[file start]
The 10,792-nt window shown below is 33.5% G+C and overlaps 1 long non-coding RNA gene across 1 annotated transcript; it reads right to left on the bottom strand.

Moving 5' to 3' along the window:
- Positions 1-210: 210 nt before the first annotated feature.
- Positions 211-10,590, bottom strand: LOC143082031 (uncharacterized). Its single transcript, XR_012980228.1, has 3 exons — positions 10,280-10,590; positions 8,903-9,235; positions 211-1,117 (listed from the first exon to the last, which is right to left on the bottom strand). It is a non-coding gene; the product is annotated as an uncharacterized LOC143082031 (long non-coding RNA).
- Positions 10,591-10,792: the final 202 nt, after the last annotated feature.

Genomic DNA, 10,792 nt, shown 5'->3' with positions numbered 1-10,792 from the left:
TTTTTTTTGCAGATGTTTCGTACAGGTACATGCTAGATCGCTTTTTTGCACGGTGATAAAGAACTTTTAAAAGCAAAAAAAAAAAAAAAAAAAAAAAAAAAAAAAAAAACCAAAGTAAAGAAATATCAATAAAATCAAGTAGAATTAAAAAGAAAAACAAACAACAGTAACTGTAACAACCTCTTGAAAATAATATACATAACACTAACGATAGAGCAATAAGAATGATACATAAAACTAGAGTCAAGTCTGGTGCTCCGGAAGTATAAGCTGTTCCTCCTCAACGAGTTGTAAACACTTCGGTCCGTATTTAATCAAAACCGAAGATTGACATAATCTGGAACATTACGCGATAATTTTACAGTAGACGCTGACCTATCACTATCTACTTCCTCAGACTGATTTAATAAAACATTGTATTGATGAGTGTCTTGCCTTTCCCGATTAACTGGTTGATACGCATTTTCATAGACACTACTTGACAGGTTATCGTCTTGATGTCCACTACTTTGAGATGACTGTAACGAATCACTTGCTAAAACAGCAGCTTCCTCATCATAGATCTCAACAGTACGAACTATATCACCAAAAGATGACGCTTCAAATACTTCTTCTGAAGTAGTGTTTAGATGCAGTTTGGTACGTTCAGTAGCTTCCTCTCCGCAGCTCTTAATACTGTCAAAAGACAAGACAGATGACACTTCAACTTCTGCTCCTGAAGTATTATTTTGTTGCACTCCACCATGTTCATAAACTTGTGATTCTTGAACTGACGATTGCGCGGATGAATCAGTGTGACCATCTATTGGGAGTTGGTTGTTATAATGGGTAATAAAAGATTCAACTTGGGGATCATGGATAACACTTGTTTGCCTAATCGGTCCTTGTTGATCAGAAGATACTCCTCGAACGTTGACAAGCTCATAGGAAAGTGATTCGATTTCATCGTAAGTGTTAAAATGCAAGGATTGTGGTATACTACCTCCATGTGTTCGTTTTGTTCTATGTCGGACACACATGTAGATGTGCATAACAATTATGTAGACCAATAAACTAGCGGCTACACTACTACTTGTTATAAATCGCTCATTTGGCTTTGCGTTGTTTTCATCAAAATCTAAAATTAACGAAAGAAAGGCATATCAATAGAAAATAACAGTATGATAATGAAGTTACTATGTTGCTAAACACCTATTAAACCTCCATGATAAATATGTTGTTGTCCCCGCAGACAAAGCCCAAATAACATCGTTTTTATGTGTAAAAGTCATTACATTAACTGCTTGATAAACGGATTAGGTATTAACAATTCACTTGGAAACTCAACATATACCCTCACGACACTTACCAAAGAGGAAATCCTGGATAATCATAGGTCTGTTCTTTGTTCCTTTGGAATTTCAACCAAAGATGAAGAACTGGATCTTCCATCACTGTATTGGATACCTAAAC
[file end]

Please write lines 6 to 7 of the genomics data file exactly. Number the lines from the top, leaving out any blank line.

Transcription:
Genomic DNA, 10,792 nt, shown 5'->3' with positions numbered 1-10,792 from the left:
TTTTTTTTGCAGATGTTTCGTACAGGTACATGCTAGATCGCTTTTTTGCACGGTGATAAAGAACTTTTAAAAGCAAAAAAAAAAAAAAAAAAAAAAAAAAAAAAAAAAACCAAAGTAAAGAAATATCAATAAAATCAAGTAGAATTAAAAAGAAAAACAAACAACAGTAACTGTAACAACCTCTTGAAAATAATATACATAACACTAACGATAGAGCAATAAGAATGATACATAAAACTAGAGTCAAGTCTGGTGCTCCGGAAGTATAAGCTGTTCCTCCTCAACGAGTTGTAAACACTTCGGTCCGTATTTAATCAAAACCGAAGATTGACATAATCTGGAACATTACGCGATAATTTTACAGTAGACGCTGACCTATCACTATCTACTTCCTCAGACTGATTTAATAAAACATTGTATTGATGAGTGTCTTGCCTTTCCCGATTAACTGGTTGATACGCATTTTCATAGACACTACTTGACAGGTTATCGTCTTGATGTCCACTACTTTGAGATGACTGTAACGAATCACTTGCTAAAACAGCAGCTTCCTCATCATAGATCTCAACAGTACGAACTATATCACCAAAAGATGACGCTTCAAATACTTCTTCTGAAGTAGTGTTTAGATGCAGTTTGGTACGTTCAGTAGCTTCCTCTCCGCAGCTCTTAATACTGTCAAAAGACAAGACAGATGACACTTCAACTTCTGCTCCTGAAGTATTATTTTGTTGCACTCCACCATGTTCATAAACTTGTGATTCTTGAACTGACGATTGCGCGGATGAATCAGTGTGACCATCTATTGGGAGTTGGTTGTTATAATGGGTAATAAAAGATTCAACTTGGGGATCATGGATAACACTTGTTTGCCTAATCGGTCCTTGTTGATCAGAAGATACTCCTCGAACGTTGACAAGCTCATAGGAAAGTGATTCGATTTCATCGTAAGTGTTAAAATGCAAGGATTGTGGTATACTACCTCCATGTGTTCGTTTTGTTCTATGTCGGACACACATGTAGATGTGCATAACAATTATGTAGACCAATAAACTAGCGGCTACACTACTACTTGTTATAAATCGCTCATTTGGCTTTGCGTTGTTTTCATCAAAATCTAAAATTAACGAAAGAAAGGCATATCAATAGAAAATAACAGTATGATAATGAAGTTACTATGTTGCTAAACACCTATTAAACCTCCATGATAAATATGTTGTTGTCCCCGCAGACAAAGCCCAAATAACATCGTTTTTATGTGTAAAAGTCATTACATTAACTGCTTGATAAACGGATTAGGTATTAACAATTCACTTGGAAACTCAACATATACCCTCACGACACTTACCAAAGAGGAAATCCTGGATAATCATAGGTCTGTTCTTTGTTCCTTTGGAATTTCAACCAAAGATGAAGAACTGGATCTTCCATCACTGTATTGGATACCTAAAC